On Monday a federal judge in Virginia unsealed the original 2017 affidavit and criminal complaint on which Assange's extradition request to the US is based, offering new details including chat logs between Assange and former Army intelligence analyst Chelsea (then Bradley) Manning, which attempt to support a single count of “conspiracy to commit computer intrusion” which may or may not have succeeded.
The US alleges Assange actively sought for and encouraged Manning to crack a password to access classified information on a Defense Department network; the affidavit claims details related to this charge, for instance chat log discussions between the pair over how to crack a password, though the affidavit notes that "it remains unknown whether Manning and Assange were successful in cracking the password," related to the conspiracy charge.
“Investigators have not recovered a response by Manning to Assange's question, and there is no other evidence as to what Assange did, if anything, with respect to the password,” the document states.
However, the FBI-produced affidavit's language throughout makes no mention of Assange acting in the way of a journalist or a publisher, but instead takes pains to paint him as conspiring to commit espionage.
The document further notes that though Manning suspected the person on the other end of the chat was Assange, ultimately “it took me four months to confirm that the person i was communicating was in fact assange.”
The affidavit describes the individual in communication with Manning “appeared to have extensive knowledge of WikiLeaks' day-to-day operations, including knowledge of submissions of information to the organization, as well as of financial matters.”
Manning had spent seven years in prison on violations of the Espionage Act and copying and disseminating classified military field reports, before receiving a commutation from President Obama. The secret military documents and files were what put WikiLeaks on the international media map after they were released on 2010, and included sensitive information about the Iraq and Afghan wars, Guantánamo Bay operations, as well as other State Department cables.
The document uses maximal and hyped language to describe “one of the largest compromises of classified information in the history of the United States,” yet struggles to ascertain whether “illegal agreement that Assange and Manning reached” specifically led to the release of the document trove (obviously crucial for charges against Assange to hold up).
Concerning a potential extradition to the US, “probable cause” is cited to be the hundreds of messages sent between Manning and Assange on the Jabber platform. The argument is that Assange and Manning understood that it “would cause injury to the United States,” especially with US forces active on the ground in Afghanistan.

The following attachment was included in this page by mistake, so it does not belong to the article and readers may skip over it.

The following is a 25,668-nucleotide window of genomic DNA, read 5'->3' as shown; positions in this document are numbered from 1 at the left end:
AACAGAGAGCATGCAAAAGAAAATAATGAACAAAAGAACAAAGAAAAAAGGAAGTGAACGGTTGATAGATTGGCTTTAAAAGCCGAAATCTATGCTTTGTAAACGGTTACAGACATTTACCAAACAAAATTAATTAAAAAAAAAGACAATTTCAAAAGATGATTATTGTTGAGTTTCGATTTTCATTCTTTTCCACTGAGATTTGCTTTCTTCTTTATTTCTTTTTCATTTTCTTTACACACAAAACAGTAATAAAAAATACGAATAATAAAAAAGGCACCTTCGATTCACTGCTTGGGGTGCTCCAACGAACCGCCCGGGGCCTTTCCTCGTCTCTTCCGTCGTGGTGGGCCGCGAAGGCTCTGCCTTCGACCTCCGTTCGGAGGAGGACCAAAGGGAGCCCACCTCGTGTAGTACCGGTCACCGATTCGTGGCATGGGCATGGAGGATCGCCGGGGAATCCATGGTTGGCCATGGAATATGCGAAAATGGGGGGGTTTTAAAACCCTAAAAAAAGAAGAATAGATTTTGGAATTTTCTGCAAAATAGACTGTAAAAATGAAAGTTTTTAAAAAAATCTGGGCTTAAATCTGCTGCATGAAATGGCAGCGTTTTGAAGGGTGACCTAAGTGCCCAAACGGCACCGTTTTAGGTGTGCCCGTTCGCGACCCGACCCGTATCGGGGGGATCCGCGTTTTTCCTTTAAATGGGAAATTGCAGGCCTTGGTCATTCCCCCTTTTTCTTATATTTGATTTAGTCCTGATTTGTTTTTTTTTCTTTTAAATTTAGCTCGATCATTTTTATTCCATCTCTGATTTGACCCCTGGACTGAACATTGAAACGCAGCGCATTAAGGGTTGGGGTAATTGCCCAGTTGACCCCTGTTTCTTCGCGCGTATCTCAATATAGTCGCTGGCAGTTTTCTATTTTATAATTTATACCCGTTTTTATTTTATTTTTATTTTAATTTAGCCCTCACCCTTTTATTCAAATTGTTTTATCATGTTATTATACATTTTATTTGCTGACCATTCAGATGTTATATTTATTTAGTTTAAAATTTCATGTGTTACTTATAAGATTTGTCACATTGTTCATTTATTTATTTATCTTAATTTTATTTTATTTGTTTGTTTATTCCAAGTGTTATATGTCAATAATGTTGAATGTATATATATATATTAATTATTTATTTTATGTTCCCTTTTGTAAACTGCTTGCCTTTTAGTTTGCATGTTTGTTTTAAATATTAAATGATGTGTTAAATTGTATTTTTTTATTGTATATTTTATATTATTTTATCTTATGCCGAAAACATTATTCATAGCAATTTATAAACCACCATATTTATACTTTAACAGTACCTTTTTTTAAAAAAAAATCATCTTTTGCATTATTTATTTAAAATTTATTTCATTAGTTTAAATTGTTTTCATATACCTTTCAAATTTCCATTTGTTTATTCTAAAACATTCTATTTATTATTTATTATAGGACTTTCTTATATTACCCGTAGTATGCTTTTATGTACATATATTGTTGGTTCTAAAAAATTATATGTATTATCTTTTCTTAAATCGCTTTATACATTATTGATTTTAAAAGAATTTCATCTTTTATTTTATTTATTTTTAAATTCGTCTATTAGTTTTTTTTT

But on this point of whether the leaks did actual harm and damage to US efforts, the document is left reaching, trying to spin and insinuate a narrative that puts WikiLeaks and terrorist groups like the Taliban and al-Qaeda in cahoots.
It starts by claiming that “after the release of the Afghanistan War Reports, a member of the Taliban contacted the New York Times.”
The supposed Taliban member said, “We are studying the report… If they are US spies, then we will know how to punish them.” This strange and somewhat comical example is meant to support the notion that Assange ultimately aided America's enemies with the leaks.
Worse, the affidavit makes Osama bin Laden — killed in a 2011 raid by US Navy Seals while living comfortably in an Abbottabad, Pakistan compound — out to be a WikiLeaks fan, given letters had been found instructing an al-Qaeda member to “gather” the publicly available material leaked by Manning.
Somehow this is meant to imply WikiLeaks in a round-about way assisted al-Qaeda's mission. The FBI is perhaps left grasping with this "bin Laden benefited" theory given the relative flimsiness of evidence to support the original “conspiracy to commit computer intrusion” aspect on which the case originated.
The affidavit also alleged the Taliban exploited the WikiLeaks disclosures to put U.S. allies in danger, citing a New York Times article headlined, “Taliban Study WikiLeaks to Hunt Informants.” It also said the raid on Osama bin Laden’s compound in Abbottabad, Pakistan, showed that the terrorist was actively seeking information contained in the WikiLeaks disclosures and that al Qaeda was providing him with information from the leaked Afghanistan war reports. The Afghanistan war reports also contained specifics on improvised explosive device techniques and countermeasures espoused by the U.S. that “the enemy could use these reports to plan future lED attacks,” the affidavit said. — Washington Examiner
Also of crucial note is the timing concerning the US government's pursuing the case out of which the affidavit originated. The document's author, FBI special agent Megan Brown, was assigned to the case in 2017, less than a year prior to filing the affidavit.
This suggests, as long suspected, the Obama DOJ likely wasn't moving forward with charges, after which the Trump DOJ decided to go for it.
In the document Brown confesses that her understanding of the seven-year-old “criminal conspiracy” is based on “testimony of a forensic examiner in Manning’s court martial, my conversations with FBI forensic examiners, and research on the internet.”
Research on the internet? Perhaps the FBI found itself over-reliant on Wikipedia for those times it couldn't concoct "WikiLeaks-Taliban" connections out of New York Times headlines.
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The full US federal affidavit below: